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Tuesday 11

December, 2018 3:37 PM



Former CBA Chair refused to return fees to board

Former CBA Chair refused to return fees to board

The fallout from the Royal Commission inquiry continues for Commonwealth Bank of Australia (CBA) amid accusations that its board was fully aware of problems but failed to deal with them appropriately.

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By Thomas Hudson 22.11.2018

The fallout from the Royal Commission inquiry continues for Commonwealth Bank of Australia (CBA) amid accusations that its board was fully aware of problems but failed to deal with them appropriately.

Regulators have been particularly critical of the board's decision to not take control of the situation when former Chair David Turner refused its request to return funds after a series of alleged mismanagements.

Several new revelations emerged when the Commission inquiry received a release of minutes from CBA senior level executives that detailed some of the struggles that have now come to light.

At one point, the CBA board became so disillusioned with how Turner was carrying out his role that it demanded that he hand back 40% of his annual fees. The board felt that he had not hit enough targets to deserve this level of pay. However, Turner flatly refused, and the board simply moved on and did not press the issue again. It then kept this information secret from its shareholders,

This revelation seems to have stunned some regulators, who cannot believe that Turner's actions remained quiet. Strikingly, an admission from the new CBA Chair, Catherine Livingstone, suggested that a framework was in place that only required CBA executives to hand back any of their pay if the issue was "risk related" and the details became public.

While the banking industry has found itself in turmoil regarding consumer trust quickly eroding, it had hoped that it would now be able to start turning this around. RBA Governor Philip Lowe said this week that he had little desire to make any strong changes to the economy until customers once again felt comfortable with the banks. The latest news about Turner is likely to set this back further.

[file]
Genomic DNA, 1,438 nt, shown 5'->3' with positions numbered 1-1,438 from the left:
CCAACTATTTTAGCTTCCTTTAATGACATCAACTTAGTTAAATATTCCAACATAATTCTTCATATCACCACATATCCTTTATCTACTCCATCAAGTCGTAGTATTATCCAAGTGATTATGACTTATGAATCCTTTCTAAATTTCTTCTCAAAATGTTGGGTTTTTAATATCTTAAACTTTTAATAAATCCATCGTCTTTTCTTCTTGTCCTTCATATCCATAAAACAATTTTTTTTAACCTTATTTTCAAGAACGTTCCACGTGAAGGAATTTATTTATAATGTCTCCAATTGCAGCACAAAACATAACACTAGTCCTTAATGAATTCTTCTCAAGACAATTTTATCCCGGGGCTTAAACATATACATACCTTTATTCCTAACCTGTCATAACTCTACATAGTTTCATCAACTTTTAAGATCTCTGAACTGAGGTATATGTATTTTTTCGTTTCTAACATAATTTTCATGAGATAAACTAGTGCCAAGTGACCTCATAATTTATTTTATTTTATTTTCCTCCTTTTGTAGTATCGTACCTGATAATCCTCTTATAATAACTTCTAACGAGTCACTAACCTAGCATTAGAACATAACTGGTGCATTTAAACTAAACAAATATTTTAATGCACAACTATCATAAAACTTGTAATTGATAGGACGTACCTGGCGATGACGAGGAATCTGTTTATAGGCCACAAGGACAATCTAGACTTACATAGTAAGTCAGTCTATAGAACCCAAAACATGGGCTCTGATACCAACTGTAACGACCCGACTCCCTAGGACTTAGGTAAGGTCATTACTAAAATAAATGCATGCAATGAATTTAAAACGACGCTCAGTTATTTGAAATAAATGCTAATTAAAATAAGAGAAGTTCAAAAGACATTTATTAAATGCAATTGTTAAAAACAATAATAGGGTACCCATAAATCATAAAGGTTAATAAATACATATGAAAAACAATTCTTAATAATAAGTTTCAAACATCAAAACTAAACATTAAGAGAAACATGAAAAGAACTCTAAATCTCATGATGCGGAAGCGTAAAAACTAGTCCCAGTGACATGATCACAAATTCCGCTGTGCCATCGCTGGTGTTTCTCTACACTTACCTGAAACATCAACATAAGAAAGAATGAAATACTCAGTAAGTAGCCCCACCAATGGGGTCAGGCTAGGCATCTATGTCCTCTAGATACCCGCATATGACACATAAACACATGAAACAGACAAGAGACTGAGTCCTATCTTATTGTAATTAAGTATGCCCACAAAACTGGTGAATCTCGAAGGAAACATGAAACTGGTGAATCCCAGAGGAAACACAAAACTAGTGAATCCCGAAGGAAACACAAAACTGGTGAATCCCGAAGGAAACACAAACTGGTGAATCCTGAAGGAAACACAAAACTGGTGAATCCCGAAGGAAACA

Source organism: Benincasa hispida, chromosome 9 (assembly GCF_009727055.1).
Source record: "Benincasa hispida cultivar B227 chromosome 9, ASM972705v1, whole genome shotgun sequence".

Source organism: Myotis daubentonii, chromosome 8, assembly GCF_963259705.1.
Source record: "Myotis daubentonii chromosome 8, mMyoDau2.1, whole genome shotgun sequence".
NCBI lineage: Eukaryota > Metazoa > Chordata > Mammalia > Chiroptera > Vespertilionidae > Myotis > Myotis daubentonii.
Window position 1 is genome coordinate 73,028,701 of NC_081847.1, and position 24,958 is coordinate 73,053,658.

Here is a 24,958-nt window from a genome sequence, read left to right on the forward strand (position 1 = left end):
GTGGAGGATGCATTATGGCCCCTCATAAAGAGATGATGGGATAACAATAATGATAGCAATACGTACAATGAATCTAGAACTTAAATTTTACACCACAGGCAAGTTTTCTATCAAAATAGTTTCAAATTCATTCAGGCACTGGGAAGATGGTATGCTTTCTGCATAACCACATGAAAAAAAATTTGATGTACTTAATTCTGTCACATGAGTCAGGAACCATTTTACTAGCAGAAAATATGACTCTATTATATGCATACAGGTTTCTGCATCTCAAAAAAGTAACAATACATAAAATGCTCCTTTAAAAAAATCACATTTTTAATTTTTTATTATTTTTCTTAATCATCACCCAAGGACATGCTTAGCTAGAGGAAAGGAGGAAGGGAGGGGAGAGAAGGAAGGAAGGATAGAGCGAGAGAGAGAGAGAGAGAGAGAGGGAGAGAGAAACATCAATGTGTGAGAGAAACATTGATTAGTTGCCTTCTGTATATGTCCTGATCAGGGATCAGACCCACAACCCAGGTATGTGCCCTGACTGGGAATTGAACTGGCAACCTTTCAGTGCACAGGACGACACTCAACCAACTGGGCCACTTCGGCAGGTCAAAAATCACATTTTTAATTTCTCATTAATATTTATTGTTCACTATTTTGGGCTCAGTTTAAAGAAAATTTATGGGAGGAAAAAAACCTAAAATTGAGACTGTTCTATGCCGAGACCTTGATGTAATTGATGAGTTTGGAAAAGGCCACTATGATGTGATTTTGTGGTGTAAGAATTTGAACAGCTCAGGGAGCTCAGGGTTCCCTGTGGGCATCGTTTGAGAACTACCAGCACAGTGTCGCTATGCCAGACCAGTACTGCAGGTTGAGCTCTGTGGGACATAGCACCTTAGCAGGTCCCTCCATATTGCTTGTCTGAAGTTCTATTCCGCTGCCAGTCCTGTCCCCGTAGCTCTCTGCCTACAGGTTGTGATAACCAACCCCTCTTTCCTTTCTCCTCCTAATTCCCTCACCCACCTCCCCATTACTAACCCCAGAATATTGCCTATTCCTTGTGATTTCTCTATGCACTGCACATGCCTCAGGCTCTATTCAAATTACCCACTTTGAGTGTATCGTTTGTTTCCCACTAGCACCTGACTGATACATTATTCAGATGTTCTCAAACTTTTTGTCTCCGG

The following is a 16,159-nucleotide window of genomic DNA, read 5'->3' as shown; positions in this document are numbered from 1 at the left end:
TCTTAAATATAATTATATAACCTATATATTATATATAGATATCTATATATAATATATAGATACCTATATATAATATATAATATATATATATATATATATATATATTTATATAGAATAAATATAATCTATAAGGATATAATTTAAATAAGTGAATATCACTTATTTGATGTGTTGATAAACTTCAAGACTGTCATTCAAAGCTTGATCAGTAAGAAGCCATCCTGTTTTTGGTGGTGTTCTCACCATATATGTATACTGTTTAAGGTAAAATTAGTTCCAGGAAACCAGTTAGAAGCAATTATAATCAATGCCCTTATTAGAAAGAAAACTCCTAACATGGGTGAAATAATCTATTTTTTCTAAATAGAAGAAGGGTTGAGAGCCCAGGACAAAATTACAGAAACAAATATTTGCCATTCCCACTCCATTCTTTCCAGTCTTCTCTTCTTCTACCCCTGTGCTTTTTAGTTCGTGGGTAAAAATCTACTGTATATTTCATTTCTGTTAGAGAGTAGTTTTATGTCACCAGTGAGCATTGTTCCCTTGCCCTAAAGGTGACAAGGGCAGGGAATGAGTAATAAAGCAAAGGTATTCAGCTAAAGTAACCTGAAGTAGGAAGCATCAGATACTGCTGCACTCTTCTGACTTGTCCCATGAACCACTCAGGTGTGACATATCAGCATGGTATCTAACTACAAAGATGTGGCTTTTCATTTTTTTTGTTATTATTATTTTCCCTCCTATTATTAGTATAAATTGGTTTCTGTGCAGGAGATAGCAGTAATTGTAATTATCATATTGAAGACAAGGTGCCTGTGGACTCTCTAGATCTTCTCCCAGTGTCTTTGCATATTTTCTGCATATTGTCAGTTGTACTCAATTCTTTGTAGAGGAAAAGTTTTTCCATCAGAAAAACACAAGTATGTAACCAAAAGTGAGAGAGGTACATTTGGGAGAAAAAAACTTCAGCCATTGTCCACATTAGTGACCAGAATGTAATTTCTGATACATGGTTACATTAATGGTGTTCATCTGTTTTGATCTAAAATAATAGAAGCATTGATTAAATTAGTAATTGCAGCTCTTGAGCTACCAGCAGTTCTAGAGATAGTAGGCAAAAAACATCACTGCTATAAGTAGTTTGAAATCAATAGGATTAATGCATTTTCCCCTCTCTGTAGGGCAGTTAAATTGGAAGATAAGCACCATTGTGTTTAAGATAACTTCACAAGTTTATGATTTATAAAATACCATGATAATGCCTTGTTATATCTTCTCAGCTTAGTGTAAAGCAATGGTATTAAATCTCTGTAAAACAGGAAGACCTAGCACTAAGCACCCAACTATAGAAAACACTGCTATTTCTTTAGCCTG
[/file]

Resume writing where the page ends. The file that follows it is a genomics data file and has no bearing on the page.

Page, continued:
Some problems that the Royal Commission faces presently is that it does not believe that is has a full set of minutes to use as evidence and that some of the information that it is currently taking as verbatim is probably missing some detail. This means that it is unlikely to have a full picture and may now have a higher level of distrust regarding anything that it hears about the dealings from CBA’s defense.

Livingstone also defended her decision to replace CBA’s former CEO, Ian Narev, with Matt Comyn, who previously fronted its retail banking division. She said that it was "almost impossible" to find someone of the right caliber from an external source who had "not been involved in some regulatory event."

When the inquiry asked Livingstone why CBA did not disclose events regarding Turner to shareholders in its end-of-year financial reports, she said: "I suppose I didn’t consider at the time including it, and maybe I should have."

The board decided to ask Turner to return some of his pay after a report from the Australian Prudential Regulatory Authority (APRA) criticized the way that the board was operating and relayed concerns about potential financial mismanagement. Turner rejected the demand on the basis that he disagreed with the fundamentals of the report.

The inquiry is set to continue, with Westpac also under the spotlight for the amount of compensation funding that it put aside for charging customers for a service that they never received. 

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